Commenter David Spiegel said FMCSA’s rule should put more accountability on carriers, shippers and receivers, however:

The comment period on the rule ends Aug. 11. Click here to comment.

“The vast majority of drivers are tired of customers and carriers being able to threaten us in various ways without any accountability. Such actions represent a clear danger and even honest carriers are powerless to affect customer abuse of drivers. If this rule is implemented, you will send a strong message that drivers absolutely must be allowed to operate safe and legal. Many shippers and receivers will sternly oppose this because they like being able to avoid accountability for their actions and they like pushing drivers around without consequence. Pass this rule and make customers respect the rule of law that drivers have to. They are part of the industry so they must be regulated as well.”

Click here to see prior Overdrive coverage from the rule for more information.

  • Craig Vecellio

    It’s a move in the right direction, but the article hits home. Even with a Qualcomm, I have been subjected to coercion by dispatch and customers. What the article says about the driver’s hands being tied in the ability to provide proof of coercion is dead on. The reasons prohibiting secret call recording have to do with privacy and again, the article is dead on about company policies. There is an umbrella exception for recording done as part of a warranted police investigation. As part of the regulation, pass a law mandating all communication between a driver and dispatch be in writing via Qualcomm, text message, or some other medium. Pass a similar law that all paperwork be done at the gate in front of a camera, and that stop times begin and end at said gate. If you try to get a signature on paperwork for detention they just slam the receiving window shut. From there, a simple call log on the driver’s phone with no private details of the conversation would prove the coercion. We have all kinds of monitoring devices on drivers; including the monitoring of personal cell phones. Legally compel that they be used in ways that benefit the driver, not just regulate the driver.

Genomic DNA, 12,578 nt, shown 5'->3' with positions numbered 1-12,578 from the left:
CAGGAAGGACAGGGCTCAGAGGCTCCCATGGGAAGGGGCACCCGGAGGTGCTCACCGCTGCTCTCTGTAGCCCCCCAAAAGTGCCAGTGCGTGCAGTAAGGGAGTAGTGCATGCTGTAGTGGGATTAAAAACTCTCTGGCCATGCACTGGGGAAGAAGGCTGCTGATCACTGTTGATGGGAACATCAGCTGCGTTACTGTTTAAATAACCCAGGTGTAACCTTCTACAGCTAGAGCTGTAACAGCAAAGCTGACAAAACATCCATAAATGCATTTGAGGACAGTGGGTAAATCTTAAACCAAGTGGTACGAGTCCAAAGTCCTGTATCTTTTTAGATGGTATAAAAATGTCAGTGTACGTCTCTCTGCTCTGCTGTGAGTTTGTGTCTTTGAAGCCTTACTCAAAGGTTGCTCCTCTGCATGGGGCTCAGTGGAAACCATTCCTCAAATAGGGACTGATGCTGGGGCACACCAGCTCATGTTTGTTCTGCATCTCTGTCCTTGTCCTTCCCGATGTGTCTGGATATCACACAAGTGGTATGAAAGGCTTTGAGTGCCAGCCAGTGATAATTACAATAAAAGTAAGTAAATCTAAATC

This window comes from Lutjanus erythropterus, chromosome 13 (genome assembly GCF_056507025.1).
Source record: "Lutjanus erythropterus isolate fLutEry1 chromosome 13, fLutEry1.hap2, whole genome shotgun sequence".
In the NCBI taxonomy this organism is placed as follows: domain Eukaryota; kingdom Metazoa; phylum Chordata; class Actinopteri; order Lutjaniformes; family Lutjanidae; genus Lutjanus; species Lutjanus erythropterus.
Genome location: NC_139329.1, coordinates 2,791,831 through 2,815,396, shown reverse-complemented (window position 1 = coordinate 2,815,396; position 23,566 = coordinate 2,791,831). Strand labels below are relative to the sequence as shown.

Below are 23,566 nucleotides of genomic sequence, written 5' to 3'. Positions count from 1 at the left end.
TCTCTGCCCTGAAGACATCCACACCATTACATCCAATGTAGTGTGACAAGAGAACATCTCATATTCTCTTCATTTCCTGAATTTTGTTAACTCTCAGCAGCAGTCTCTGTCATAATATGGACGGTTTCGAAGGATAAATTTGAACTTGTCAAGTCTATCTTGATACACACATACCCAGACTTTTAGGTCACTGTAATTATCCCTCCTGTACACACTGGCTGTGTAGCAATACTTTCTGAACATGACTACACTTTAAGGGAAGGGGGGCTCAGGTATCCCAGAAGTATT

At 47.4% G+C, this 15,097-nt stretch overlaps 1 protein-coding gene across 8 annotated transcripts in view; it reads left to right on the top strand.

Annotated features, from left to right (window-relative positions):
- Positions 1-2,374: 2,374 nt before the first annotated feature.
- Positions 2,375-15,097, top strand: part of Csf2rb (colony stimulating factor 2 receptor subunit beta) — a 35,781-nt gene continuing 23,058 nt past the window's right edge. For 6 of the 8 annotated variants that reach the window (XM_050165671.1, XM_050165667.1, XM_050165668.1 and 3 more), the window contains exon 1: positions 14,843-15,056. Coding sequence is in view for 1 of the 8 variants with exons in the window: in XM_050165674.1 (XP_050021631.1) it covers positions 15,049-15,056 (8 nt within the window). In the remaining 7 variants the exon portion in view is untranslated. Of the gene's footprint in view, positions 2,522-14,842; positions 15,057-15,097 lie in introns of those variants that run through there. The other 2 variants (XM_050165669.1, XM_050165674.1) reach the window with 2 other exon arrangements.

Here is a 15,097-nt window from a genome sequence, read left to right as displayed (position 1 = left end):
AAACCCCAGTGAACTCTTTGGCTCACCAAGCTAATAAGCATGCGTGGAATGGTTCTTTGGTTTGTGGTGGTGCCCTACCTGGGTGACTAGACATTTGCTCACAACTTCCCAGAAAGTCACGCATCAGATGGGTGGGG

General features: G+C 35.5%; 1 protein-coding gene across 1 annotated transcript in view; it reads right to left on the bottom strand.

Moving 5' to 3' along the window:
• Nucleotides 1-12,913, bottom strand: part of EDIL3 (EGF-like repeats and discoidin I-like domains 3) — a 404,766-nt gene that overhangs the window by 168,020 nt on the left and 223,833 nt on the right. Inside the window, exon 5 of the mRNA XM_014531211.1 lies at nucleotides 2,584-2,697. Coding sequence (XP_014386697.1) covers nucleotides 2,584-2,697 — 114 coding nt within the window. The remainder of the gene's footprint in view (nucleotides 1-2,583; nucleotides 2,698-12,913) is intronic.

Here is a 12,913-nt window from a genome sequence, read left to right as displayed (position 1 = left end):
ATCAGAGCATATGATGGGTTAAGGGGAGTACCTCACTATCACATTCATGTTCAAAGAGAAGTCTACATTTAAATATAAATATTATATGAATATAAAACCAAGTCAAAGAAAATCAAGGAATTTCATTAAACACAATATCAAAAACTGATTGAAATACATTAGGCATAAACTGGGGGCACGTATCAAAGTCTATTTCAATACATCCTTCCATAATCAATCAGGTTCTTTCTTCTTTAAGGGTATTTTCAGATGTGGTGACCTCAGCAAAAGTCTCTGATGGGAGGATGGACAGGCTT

• Mike

    I agree shippers and receivers and dispaters do abuse this and do need to be regulated as well. My employer puts cost over safety and is allowed to get away with it from the bullshit “I never told you that”

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  • William McKelvie

    Go ahead and pass the ruling. And watch it become like everything else that was supposed to STOP, PREVENT, and it not get enforced. Just like the Jasons Law, it’s not being enforced now is it? NOPE. The key is not passing the law alone, but making sure it has the proper support, funding and enforcement as well.

  • L.G.

    Every driver should know by now that you had better not be late for any appointment, but the shipper or receiver can make you wait for as much as 5 or 6 hours over that appointment to load or unload you, but you better not be LATE!

  • L.G.

    When are you people going to get off our a## and make a rule or regulation that quits blaming the driver and the trucking industry for all the wows and put it where it belongs!

  • jojo

    Just like training a dog, the carriers will let the Driver sit, Without Pay, to teach them how to properly manage the truck.
    No Words Need Be Said!!!
    This training technique has been used a lot of years very successfully!!!
    And Drivers only want detention pay from shippers and receivers???